SHARE THIS POST
Most countries have their own unique currency, making international transactions a bit complex. If you’re visiting or sending money to a foreign country, you’d have to convert your Kenyan shillings into their currency to transact.
And this could mean spending valuable time in the money exchange process. There’s also the cost of fees and other transfer limitations on your local or domiciliary bank accounts.
However, with a multicurrency bank account, you’d automatically take away these boundaries with the freedom to transact across borders. This global account is ideal for both personal and business payments.
This post will explain what a multi-currency account means, why, and how you can open one in Kenya.
As the name implies, a multicurrency bank account is an account that allows you to carry out transactions in multiple currencies. Here, you can send, receive or keep multiple currencies in one account.
So instead of opening multiple foreign accounts, you can have a single account number and use it irrespective of the account you want to operate.
You can also access your money whenever you need to make a transfer. Depending on the banking institution, you’d be eligible to earn interest on the funds in your account.
In the past, these foreign currencies used to be associated with business owners and influential people via Citibank and other private banking services. These days, you can get a multi-currency account from most global banking services.
However, before opening one, ensure it’s the right fit for your current needs. If it isn’t, there are better alternatives you can explore.
If you’re thinking about opting for this type of foreign account, here are a few reasons why you open one;
1. Convenience: If you have to make or receive payments in different currencies constantly, it’s easier to do this from a single account. You don’t have to manage multiple accounts for different clients/currencies.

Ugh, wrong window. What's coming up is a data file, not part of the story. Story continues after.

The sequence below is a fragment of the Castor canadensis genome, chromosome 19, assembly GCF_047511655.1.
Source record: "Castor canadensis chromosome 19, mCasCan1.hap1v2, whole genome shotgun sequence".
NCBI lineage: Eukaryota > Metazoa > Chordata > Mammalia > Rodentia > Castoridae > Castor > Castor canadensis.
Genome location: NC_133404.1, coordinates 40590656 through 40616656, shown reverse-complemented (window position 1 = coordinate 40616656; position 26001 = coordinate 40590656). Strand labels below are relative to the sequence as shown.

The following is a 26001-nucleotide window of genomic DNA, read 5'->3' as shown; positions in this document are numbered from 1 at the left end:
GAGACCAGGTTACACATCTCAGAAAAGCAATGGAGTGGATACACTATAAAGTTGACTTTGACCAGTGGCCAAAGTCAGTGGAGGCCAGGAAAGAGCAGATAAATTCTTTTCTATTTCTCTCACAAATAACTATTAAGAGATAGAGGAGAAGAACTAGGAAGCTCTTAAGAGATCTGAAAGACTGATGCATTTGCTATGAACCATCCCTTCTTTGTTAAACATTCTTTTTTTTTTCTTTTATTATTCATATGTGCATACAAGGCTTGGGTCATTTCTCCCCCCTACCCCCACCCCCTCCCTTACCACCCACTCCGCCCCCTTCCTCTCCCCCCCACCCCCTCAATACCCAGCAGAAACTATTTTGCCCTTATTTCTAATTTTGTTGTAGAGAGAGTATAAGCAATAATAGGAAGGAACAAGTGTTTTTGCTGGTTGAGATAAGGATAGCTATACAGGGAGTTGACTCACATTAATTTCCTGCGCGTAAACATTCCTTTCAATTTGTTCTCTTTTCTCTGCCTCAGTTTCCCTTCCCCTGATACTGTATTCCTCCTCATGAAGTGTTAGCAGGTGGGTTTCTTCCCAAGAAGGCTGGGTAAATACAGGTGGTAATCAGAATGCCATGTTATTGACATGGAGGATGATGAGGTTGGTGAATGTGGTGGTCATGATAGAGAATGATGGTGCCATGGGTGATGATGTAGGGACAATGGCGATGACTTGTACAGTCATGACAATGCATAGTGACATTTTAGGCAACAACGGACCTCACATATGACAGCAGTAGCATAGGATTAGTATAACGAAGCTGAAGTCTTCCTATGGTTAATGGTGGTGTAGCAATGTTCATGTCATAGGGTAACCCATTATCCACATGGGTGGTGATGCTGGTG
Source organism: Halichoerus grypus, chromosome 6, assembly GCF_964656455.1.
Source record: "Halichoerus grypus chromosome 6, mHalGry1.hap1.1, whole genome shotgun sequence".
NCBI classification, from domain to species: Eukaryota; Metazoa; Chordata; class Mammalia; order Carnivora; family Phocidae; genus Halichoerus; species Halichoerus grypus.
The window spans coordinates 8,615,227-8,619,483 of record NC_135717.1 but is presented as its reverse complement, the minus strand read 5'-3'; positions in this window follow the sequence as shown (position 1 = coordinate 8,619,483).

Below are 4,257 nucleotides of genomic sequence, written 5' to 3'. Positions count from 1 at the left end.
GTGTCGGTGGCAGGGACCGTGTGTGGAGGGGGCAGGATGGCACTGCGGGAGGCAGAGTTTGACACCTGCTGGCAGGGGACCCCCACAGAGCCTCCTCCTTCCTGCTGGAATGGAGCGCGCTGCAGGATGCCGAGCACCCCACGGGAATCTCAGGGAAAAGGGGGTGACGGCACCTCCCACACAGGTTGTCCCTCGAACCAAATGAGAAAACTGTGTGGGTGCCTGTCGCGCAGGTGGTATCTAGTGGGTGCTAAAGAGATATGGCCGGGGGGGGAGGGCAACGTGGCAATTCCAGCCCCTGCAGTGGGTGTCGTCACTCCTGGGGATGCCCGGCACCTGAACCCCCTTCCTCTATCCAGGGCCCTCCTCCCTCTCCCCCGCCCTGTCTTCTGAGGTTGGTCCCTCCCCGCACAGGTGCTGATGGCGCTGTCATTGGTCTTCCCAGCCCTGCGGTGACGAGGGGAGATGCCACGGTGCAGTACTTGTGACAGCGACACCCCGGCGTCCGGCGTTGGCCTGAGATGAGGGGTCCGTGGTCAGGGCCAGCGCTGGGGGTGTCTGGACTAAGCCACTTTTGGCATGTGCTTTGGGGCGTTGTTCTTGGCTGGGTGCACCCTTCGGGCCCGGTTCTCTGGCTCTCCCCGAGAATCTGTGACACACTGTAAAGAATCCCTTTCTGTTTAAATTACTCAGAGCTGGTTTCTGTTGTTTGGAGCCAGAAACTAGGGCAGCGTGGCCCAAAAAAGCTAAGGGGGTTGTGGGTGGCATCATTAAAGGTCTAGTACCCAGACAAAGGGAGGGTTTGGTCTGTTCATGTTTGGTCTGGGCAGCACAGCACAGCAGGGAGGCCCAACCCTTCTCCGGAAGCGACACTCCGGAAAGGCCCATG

2. Fair exchange rates: When you use a multi-currency bank account, the exchange rates for sending money or conversions are typically cheaper than bank rates.
Also, since you don’t have to convert currencies frequently, you’d save money by not having to deal with regular foreign exchange.
Like every other banking option, there’s a disadvantage to using a multi-currency account. If you need an account for just occasional international transactions, we recommend opting for an alternative foreign account, and here’s why;
1. High fees
To maintain a multi-currency account, you tend to pay a significant fee. For starters, you have to pay a fee to open an account. Afterward, you’d pay transfer and other transaction fees.
There are also annual maintenance fees. Although these fees might not seem excessive, eventually, they add up to a significant sum.
Since multi-currency accounts are set up for frequent and high-volume international transactions, it isn’t an ideal option for occasional travel transactions or transfers.
There are alternative ways to make international transactions without spending a fortune on high fees. We recommend opening a foreign account with Grey. With Grey, you can;
Grey is also regulated by the Financial Crimes Enforcement Network (FinCEN) and Financial Transactions and Report Analysis Center (FINTRAC). So you’re sure of a secure and safe transaction.
If you’d like to proceed with a multi-currency bank account, you can simply visit a standard bank to request for a multi-currency account. While not all banks will offer this option, global banks like Citi and Standard Chartered bank can allow you to open this type of foreign account.
However, if you’re thinking about an alternative way to make foreign transactions in multiple currencies? Start by opening a free Grey account here.
Back to top